May 3, 2015

Norman Baker, Board member of this French and Indian War Foundation and who was in the battle of Iwo Jima in WWII, will be interviewed by a national TV crew from Japan, in the Ft.  Loudoun Room, George Washington Hotel, Winchester, Virginia.


See Japan Today article  and an ABC News story

  on Norman Baker and Yoshiko Shimabukuro.



Both the 18-year-old U.S. Marine and the 17-year-old Okinawan schoolgirl had known the enemy only from the virulent propaganda they had been fed. When they finally met their foes in the closing months of World War II, in separate, back-to-back battles hundreds of miles apart, it was on the most terrifying terms.


“I threw off the safety on the Thompson and prepared to kill him. His eyes pleaded for his life as he turned enough to show me that he had been shot in the back in the area of his right shoulder blade.”

The Marine behind Baker yelled at him to quickly kill the soldier. Baker said no. He was taking the man prisoner.

After making the soldier strip to his underwear to be sure he was unarmed, Baker gave him a cigarette and some water. Then he was taken away.

“I have always wished that I could have found out what he did with his life.”




Thursday April 30, 2015

Dr Carl Ekberg , Board member of the French and Indian War Foundation, and Sharon Person, authors of “St. Louis Rising: The French Regime of Louis St. Ange De Bellerive,” stopped by

St. Louis on the Air, hosted by Don Marsh,  to provide historical insight, challenging the often told story

about the discovery of St. Louis.

dr carl ekberg st louis rising radio show



Fort Loudoun Day , May 16, 2015, 10am to 1pm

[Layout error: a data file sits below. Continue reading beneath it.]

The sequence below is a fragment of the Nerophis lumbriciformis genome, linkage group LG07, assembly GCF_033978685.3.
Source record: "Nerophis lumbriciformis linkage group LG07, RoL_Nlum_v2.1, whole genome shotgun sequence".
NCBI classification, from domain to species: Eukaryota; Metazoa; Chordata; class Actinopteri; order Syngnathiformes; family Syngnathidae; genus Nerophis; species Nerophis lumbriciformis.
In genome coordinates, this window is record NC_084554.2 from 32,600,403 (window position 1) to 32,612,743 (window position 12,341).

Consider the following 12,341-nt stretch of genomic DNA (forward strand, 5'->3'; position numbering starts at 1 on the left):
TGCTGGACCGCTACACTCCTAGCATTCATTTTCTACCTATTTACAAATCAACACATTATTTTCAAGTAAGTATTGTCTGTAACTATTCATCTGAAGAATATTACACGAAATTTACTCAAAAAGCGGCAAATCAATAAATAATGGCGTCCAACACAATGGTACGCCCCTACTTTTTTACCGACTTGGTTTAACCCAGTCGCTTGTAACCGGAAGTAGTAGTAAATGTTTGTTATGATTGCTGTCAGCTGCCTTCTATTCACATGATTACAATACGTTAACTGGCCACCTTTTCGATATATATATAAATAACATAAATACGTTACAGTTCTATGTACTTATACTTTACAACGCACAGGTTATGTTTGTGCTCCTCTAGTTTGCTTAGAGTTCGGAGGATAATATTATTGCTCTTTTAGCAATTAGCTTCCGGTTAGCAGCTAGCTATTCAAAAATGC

commemorates  the start of building Fort Loudoun in May 1756.


We are delighted to announce a speaker, Raleigh Boaze


The Dept. of Geographers was a staff unit of Washington’s headquarters during the Rev War. They functioned as road surveyors & cartographers for the Washington’s northern & southern armies.

For Ft. Loudoun Day we will portray Washington’s engineering managers

during the construction phase of the fort 1756-1758.

We will have our survey instruments, maps and probably an inked diagram of Ft. Loudoun made with period drawing instruments. We will have our own table & fly.


Correction for video: 419 N Loudoun is the Baker-Darlington-Hardy House.


Subject of talk by Raleigh Boaze:

“General Braddock’s Failed Attempt to

Capture Fort Duquesne and the Colonies Involvement “


Raleigh Boaze is a living history interpreter of the 18th century colonial frontier.  Mr. Boaze presents a first person account of life on the ‘American’ frontier in the years 1754 to 1775.  Dressed in backwoodsman attire and accoutrements, he describes the settlers’ strife at the hands of the Native Americans aligned with the French opposing encroachment of the British colonists beyond the Appalachians and underscores the importance of this period in the eventual founding of our country.


Mr. Boaze presents his interpretation of the 18th century frontier life in schools and before civic groups in the Mid-Atlantic region and has been instrumental in bringing about changes to history texts used in the public schools to ensure that they accurately portray life on the frontier during this period.


For the source of celebrating Fort Loudoun Day,

see letter from George Washington to Adam Stephen May 18, 1756.

Another site to check for that same letter is here.




See Spring 2015 Newsletter just out.

Catch up on past events and honors bestowed on those working on this endeavor of history.

 See also Steve Resan’s 2nd part saga on Captain Francois Marie Picoté de Belestre and the son Ensign Francois-Louis Picoté de Belestre, who was a prisoner at Fort Loudoun.



There was a BUS TOUR

Saturday April 25, 2015

See Fort Necessity, Jumonville Glen, Portions of Braddock’s Road

See details on what the bus tour covered.

This map shows many of the forts and battles
in the French and Indian War,  a war that gave us the phrase:
The Sun Never Sets on the British Empire.




See St Louis Rising book event this past 13 April 2015



See this past George Washington’s Birthday 

was celebrated at George’s Food and Spirits

Sunday February 22, 2015



See Winchester Star Articles on 13th Annual Meeting held

Sunday,  November 16 2014

 Speaker  Mr. Paul R. Misencik, author of

George Washington and the Half-King Chief Tanacharison